The Master: A Screenplay by Paul Thomas AndersonIf youre reading only because you like the film/author - Good for you.
If youre reading to learn how to write, this wont help.
The author is an already established writer/director, who has A Lot of liberty.
As a rule of thumb, those who wish to hone their craft should study works by screenwriters, who generally must pen very tight & tidy pages.
There are few directors who write as beautifully as they film. Jane Campion is at the top of my very short list.
Question to those who love the film and the screenplay - Tear-jerkingly-beautiful filmmaking, seriously. But is there a point to this film, really? If you think so, will you tell me?
The Nerdist Podcast Paul Thomas Anderson in 1 hour 17 MINS
10 Great PT Anderson Quotes for Screenwriters & Filmmakers
But I hope it involves an audience. You have to put on a good show first, I think. But there were so many other things floating around. And at a certain point, I became aware of the stuff he was basing it on. What he was writing about was the life of [oil barons] Edward Doheny and Harry Sinclair. So it was like having a really good collaborator, the book.
By late , Anderson had finished his screenplay for Magnolia. And Anderson was granted final cut of Magnolia , which guaranteed his innovative screenplay would make a smooth transition to the screen. Like Hard Eight and Boogie Nights , Magnolia follows a group of haunted lives intersecting with one another, this time during a twenty-four-hour period in the Valley. Creative Screenwriting spoke to Paul Thomas Anderson, and found him as unique and thoughtful as his films. John C.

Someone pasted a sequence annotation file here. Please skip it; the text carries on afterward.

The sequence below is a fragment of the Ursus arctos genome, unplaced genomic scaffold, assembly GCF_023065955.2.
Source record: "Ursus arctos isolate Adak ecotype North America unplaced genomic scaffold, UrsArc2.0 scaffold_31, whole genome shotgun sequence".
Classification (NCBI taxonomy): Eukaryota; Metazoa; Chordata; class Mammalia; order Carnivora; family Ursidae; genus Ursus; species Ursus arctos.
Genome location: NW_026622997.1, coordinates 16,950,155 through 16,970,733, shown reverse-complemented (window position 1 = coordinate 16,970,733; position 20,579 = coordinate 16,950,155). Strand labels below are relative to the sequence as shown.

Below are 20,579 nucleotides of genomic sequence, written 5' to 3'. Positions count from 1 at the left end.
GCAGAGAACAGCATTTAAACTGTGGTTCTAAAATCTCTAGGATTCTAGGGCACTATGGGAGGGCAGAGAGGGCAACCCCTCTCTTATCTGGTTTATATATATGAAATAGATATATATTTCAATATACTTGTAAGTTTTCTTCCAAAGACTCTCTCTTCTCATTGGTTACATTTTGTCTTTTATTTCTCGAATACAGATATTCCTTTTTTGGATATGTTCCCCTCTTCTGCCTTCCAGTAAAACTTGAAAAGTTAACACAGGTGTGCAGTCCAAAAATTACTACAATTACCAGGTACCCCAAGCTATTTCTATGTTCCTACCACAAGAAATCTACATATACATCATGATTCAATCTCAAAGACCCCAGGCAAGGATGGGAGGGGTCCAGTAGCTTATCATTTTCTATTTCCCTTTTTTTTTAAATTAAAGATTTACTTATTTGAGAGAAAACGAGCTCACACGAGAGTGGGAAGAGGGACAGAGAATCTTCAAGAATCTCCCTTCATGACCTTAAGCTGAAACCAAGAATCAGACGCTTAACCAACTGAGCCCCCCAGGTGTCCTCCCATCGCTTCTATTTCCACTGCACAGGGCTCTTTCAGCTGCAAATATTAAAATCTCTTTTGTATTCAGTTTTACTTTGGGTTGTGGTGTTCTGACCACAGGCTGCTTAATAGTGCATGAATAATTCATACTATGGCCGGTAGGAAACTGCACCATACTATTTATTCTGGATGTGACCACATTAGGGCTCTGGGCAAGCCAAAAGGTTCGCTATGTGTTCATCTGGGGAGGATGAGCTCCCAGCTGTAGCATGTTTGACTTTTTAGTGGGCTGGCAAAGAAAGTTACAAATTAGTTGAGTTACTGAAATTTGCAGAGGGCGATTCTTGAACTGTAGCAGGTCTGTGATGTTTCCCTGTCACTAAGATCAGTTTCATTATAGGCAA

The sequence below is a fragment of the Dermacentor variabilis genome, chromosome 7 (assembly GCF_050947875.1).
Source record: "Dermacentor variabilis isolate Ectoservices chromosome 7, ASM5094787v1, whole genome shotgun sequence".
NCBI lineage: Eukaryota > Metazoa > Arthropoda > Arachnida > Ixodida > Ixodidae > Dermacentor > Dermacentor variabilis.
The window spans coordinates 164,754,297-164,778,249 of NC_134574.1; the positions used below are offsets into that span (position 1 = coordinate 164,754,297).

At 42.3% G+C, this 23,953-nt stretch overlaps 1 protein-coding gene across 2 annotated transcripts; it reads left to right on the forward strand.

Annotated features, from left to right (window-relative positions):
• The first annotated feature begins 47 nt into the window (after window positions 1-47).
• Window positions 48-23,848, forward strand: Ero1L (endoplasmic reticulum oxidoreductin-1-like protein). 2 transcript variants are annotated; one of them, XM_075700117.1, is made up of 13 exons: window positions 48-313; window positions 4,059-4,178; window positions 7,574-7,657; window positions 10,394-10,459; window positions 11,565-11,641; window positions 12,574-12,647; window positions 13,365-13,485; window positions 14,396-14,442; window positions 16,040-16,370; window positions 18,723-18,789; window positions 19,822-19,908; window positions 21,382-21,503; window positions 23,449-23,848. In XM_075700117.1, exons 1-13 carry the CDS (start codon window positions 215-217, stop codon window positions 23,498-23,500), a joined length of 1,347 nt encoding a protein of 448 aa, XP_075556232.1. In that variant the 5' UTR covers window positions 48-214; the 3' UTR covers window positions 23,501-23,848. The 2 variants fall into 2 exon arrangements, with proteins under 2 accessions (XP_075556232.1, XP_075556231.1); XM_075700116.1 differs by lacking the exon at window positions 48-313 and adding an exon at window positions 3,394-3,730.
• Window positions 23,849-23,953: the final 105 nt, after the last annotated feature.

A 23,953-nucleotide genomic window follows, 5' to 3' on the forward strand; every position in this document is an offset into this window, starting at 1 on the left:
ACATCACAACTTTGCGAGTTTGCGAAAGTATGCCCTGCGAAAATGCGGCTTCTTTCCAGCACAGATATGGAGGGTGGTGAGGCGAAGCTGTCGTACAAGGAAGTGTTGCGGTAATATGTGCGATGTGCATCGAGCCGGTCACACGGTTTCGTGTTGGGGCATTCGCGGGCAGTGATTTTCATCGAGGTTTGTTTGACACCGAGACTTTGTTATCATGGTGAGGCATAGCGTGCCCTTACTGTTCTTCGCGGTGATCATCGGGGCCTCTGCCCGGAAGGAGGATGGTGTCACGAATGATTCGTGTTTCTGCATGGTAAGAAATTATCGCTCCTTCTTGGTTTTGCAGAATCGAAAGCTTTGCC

A committed bachelor, serial womanizer and controlling narcissist, his world is utterly at his lash, right down to the fact that he takes his asparagus with oil and salt, never butter, thank you very much. Then one morning he takes a brisk ride in his maroon sports car to a breakfast spot by the seaside where Alma Vicky Krieps , a waitress, literally stumbles into his life and the wheels of drama are set in motion. What on the surface might seem to PTA fans as an allegory about obsessive creative types is really more about a reckoning with basic human need. There is an eloquent, surprisingly apt parallel here between the high fashion dressmaker and the writer. The tailor is sort of telling a story, creating an illusion with each dress. It was a specific idea that he needed to be creative in some way because that kind of overbearing preoccupation with work was something that generally you find with a creative life. Daniel and I are pretty familiar with that world.
Paul Thomas Anderson is not a director constrained by genre or subject matter, telling finely tuned stories about s hippies, burgeoning cults, quirky romance, or the world of London fashion. The sharp viewer might be able to catch some of his trademark stylistic choices and favorite character tropes, but he's also very open about his approaches to filmmaking, and numerous nuggets of wisdom can be found in his interviews and conversations throughout the years. So let's pull up a chair next to Daniel Plainview and learn from The Master In this commentary segment, Anderson talks about riding the creative high of one project into the next. He doesn't allow himself to rest or get comfortable. When he feels the spark of an idea, he immediately starts to develop it, no matter how vague it may seem at first. Consider this as a method for keeping your creative tools sharp and engaged.